Jan 9th - 12:07 pm
Rep. Michael Grimm is standing with Gov. Chris Christie at a time when Republicans aren’t rushing forward to defend the embattled politician and possible 2016 presidential candidate.
In a statement released while Christie’s news conference was still going on, the Staten Island Congressman managed to not only praise Christie but bash President Obama.
“Governor Christie demonstrated true leadership and accountability during today’s press conference,” said Grimm. “I have known Governor Christie since he was a United States Attorney with a distinguished anti-corruption record and I was an undercover agent working a high profile public corruption case with his office. I know him to be a man of unquestionable honor and ironclad integrity, and I take him at his word. In an a time when President Obama and key figures in his administration shamelessly pass the buck and avoid accountability for one massive failure after another, the Governor’s swift and immediate action to dismiss those responsible, commit himself to a full vetting of his staff, and embrace his responsibility as his state’s chief executive is both uncommon and refreshing.”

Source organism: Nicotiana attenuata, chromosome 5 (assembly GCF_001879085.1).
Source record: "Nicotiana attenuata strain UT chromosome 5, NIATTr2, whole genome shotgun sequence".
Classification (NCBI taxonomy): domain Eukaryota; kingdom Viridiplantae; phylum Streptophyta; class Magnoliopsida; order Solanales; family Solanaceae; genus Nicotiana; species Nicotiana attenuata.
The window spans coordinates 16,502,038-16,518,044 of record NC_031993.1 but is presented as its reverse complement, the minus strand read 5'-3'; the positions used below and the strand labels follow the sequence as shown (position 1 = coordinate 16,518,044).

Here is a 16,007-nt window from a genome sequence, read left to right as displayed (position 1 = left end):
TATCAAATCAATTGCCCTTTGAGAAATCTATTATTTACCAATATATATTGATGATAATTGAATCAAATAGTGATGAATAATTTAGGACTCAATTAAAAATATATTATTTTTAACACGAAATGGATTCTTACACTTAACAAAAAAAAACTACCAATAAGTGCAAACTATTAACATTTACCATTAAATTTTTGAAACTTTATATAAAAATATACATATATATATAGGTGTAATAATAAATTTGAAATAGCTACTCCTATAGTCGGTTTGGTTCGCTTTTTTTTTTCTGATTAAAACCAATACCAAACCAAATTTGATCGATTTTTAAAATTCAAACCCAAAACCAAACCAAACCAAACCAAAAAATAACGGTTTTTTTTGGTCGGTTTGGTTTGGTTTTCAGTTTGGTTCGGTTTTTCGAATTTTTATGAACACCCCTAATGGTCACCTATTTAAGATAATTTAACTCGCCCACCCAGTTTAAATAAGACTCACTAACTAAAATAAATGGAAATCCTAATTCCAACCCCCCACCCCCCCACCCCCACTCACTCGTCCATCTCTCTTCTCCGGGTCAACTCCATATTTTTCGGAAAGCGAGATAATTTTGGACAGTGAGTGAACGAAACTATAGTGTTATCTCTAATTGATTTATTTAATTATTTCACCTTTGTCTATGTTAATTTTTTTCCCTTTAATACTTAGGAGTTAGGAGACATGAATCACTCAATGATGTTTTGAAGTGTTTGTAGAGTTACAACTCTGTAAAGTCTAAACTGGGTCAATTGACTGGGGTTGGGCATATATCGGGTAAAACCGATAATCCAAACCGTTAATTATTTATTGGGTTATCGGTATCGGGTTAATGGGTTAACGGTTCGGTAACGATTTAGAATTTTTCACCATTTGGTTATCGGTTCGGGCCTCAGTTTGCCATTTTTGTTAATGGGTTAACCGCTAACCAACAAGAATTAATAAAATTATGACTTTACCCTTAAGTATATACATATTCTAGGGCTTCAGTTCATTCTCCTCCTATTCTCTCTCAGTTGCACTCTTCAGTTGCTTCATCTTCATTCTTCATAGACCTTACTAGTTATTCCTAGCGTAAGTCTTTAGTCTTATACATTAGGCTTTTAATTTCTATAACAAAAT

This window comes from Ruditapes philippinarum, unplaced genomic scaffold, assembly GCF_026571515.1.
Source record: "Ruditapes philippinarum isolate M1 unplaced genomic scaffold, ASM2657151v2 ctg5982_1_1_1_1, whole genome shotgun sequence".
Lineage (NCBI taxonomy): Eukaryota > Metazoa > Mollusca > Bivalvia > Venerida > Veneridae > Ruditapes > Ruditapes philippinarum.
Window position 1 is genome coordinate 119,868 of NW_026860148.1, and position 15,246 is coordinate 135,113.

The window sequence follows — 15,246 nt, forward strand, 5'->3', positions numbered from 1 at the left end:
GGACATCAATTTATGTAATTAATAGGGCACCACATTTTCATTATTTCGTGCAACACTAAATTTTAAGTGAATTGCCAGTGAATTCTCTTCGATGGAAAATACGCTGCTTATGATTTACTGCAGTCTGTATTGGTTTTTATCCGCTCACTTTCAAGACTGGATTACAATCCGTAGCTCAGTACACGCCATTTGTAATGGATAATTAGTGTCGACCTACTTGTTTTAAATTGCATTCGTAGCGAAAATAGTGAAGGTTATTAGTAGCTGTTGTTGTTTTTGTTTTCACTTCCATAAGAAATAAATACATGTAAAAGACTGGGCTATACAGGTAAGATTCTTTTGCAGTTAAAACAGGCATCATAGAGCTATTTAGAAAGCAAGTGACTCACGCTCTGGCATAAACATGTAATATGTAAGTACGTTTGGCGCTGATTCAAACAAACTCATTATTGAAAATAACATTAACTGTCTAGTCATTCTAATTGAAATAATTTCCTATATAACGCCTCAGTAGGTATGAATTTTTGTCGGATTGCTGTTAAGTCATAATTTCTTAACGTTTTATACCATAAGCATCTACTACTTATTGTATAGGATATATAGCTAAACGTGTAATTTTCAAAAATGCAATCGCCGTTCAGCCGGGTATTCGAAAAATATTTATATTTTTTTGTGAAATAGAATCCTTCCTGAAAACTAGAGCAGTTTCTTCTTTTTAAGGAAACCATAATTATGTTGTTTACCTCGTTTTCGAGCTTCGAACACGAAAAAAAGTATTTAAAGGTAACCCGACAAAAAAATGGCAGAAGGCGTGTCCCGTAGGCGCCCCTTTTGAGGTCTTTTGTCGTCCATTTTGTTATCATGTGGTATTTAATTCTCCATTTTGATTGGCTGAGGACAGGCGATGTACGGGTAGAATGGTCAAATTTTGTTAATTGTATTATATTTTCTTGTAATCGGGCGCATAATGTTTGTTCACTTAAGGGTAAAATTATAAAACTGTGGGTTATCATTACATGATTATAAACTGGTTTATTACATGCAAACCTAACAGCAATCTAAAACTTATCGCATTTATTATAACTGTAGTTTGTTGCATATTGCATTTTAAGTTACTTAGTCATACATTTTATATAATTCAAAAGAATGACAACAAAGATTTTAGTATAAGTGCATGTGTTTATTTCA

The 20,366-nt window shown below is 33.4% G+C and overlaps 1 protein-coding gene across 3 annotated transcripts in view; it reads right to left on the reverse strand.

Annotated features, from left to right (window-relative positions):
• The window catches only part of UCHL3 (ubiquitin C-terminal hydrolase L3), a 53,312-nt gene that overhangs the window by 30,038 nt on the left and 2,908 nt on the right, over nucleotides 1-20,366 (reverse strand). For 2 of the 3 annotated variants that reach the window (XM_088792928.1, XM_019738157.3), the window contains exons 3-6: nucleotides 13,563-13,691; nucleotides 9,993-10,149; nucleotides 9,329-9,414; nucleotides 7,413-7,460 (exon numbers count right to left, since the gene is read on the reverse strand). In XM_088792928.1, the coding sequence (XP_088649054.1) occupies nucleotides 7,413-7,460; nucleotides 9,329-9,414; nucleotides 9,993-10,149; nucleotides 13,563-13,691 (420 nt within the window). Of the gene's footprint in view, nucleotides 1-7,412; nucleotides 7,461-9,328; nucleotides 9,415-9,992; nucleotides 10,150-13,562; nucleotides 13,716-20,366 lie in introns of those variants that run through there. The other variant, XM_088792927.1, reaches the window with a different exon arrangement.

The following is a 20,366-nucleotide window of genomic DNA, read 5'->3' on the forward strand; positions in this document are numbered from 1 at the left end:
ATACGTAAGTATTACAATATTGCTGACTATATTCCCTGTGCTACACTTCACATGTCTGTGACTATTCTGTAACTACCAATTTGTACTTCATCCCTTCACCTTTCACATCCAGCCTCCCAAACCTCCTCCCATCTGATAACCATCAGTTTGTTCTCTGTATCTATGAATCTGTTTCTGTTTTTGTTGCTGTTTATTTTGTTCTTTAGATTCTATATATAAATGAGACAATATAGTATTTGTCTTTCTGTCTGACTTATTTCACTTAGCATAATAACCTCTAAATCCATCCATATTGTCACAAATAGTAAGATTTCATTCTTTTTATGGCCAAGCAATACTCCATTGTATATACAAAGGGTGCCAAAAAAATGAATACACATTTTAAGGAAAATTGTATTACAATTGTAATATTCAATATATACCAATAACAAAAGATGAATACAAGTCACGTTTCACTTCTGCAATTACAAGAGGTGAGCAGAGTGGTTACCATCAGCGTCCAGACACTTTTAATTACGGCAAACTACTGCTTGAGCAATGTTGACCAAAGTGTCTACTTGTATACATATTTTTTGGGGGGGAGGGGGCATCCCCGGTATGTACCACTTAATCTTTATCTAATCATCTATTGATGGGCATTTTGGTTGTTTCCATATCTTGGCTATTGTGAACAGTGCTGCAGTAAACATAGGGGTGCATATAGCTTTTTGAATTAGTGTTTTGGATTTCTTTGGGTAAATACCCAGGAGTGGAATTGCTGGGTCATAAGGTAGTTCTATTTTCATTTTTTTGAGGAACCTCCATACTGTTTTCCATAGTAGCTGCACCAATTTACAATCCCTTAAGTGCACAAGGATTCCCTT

Update: The Democratic Congressional Campaign Committee is chiming in on Grimm’s statement, as it tries to boot the congressman from office this year.
“It’s comes as no surprise that Congressman Michael Grimm who is currently being investigated by the FBI himself, would be the first elected official in the country to come to Chris Christie’s defense,” said DCCC spokesman Marc Brumer. “Maybe they can they can carpool to federal court together. Only Congressman Michael Grimm would use a scandal in another state to try to divert attention from his own scandal plagued tenure in office. Another day, another desperate attempt by Congressman Grimm to distract New Yorkers from his failed record.”
Update: The National Republican Congressional Committee is now getting into the mix, putting out a statement going after Grimm’s opponent, Domenic Recchia, and the D-trip.
“Speaking of traveling to federal court, when Domenic Recchia went there last month to plead leniency for Colombo crime boss Carmine Persico’s mobster son-in-law, did Carmine pay for Domenic to get there in a fully stocked stretch limo? And while we’re talking about traffic in New York, let’s not forget that the DCCC’s anointed candidate Recchia voted for a plan to charge drivers $8 to enter Manhattan below 60th St. which would have cost Staten Island drivers millions. So ‘traffic talk’ is probably not a winning conversation for Recchia and his Washington surrogates,” said NRCC spokesman Ian Prior.